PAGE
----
garyb wrote: After this and my other attempts in the last couple of years, I have to say I'm done with 20th century literary fiction for now (although there's always space for some Calvino re-reads!) and want to stick to more accessible and useful material.


Loved reading about your experiences in Italy with Italian vs. English and your new perspective on it!

In your last post you mentioned that you weren't interested in reading literary Italian now, in favor of books that were more useful for reinforcing speaking. I don't know if you are interested at all, but on the 1st post of my log (the very bottom of the Italian resources post) I have a list of books that are written without passato remoto (many are in the style of diary entries or letters) so that they more closely represent spoken Italian. I'm also trying to not focus on literary Italian right now, since I find it counterproductive at this stage for improving my spoken Italian. If you are ever looking for some suggestions for "useful" books, you could check that list and see if anything looks appealing - and if you find something in this category that I don't know about, please let me know!
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garyb
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Re: Languages and Life: Gary's log (Italian, Spanish, bits of French, and now some Greek)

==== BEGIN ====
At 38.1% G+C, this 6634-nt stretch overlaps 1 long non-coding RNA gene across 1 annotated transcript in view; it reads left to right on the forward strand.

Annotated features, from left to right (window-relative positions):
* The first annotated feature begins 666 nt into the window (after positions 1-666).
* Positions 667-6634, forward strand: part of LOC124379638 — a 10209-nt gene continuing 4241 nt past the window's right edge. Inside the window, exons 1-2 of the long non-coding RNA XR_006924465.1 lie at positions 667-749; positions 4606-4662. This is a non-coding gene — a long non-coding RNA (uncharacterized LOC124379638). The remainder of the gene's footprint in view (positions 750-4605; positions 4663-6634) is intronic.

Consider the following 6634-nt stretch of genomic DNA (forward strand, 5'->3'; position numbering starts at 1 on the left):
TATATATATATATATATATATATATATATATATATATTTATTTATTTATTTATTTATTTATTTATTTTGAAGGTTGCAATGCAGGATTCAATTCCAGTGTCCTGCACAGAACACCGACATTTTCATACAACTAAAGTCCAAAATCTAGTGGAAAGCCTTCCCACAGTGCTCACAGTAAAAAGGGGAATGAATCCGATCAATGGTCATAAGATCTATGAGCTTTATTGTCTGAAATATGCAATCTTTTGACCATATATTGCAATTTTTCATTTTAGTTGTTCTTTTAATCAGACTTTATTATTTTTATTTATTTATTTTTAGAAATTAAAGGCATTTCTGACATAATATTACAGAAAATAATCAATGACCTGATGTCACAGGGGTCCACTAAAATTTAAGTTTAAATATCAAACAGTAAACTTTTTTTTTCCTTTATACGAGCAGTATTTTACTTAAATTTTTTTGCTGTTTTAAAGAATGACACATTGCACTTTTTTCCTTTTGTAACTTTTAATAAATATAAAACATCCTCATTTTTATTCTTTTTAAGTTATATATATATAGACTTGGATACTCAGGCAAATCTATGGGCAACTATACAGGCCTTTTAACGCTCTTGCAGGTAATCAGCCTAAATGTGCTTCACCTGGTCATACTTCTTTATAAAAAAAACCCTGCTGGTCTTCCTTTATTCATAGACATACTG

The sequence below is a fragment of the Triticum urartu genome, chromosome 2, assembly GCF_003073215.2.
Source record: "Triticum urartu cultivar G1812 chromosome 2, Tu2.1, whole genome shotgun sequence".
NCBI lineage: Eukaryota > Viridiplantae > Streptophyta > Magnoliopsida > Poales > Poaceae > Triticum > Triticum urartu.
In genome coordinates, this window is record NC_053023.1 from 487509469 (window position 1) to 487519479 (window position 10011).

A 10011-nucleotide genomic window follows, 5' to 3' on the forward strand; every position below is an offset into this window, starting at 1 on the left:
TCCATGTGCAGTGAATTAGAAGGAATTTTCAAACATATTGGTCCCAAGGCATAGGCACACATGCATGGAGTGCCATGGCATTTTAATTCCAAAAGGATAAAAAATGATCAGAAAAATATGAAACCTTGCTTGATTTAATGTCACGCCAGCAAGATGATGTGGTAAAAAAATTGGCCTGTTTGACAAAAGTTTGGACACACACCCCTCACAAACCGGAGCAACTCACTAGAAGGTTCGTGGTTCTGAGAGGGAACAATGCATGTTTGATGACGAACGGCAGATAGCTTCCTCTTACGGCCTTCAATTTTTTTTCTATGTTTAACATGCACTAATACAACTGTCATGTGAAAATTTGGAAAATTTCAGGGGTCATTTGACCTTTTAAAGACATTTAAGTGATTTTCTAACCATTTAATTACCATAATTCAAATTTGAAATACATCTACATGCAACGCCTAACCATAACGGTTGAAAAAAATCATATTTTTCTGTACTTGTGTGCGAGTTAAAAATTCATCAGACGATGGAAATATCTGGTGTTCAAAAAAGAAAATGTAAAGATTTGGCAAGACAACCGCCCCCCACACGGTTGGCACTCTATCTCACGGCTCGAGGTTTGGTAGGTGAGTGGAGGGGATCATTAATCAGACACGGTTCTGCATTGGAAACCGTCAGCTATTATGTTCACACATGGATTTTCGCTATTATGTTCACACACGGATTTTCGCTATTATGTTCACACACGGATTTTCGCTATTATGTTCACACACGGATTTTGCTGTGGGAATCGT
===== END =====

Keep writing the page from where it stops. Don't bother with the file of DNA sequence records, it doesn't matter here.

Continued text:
Postby garyb » Mon May 27, 2019 5:55 pm

StringerBell wrote:Loved reading about your experiences in Italy with Italian vs. English and your new perspective on it!

In your last post you mentioned that you weren't interested in reading literary Italian now, in favor of books that were more useful for reinforcing speaking. I don't know if you are interested at all, but on the 1st post of my log (the very bottom of the Italian resources post) I have a list of books that are written without passato remoto (many are in the style of diary entries or letters) so that they more closely represent spoken Italian. I'm also trying to not focus on literary Italian right now, since I find it counterproductive at this stage for improving my spoken Italian. If you are ever looking for some suggestions for "useful" books, you could check that list and see if anything looks appealing - and if you find something in this category that I don't know about, please let me know!


Thanks, I remember you posting that now but I didn't think of it, so I'll check it out! I've got no problem with passato remoto, in fact I'd be happy to improve at it for the occasional times when it would be useful in conversation, but I do prefer books with a lot of dialogue for spoken language.


Update on my somewhat mysterious post-holiday message: I went to Barcelona to interview for a job there that sounded pretty cool, with the prospect of moving there if I was successful. I just found out today that I didn't get it, which I'm sad about but that's life. I've also been rejected for a few other positions in different cities, and for the moment it looks most likely that I'll stay where I am for the short to medium term although I would certainly like to consider a similar move in future once I have a bit more experience.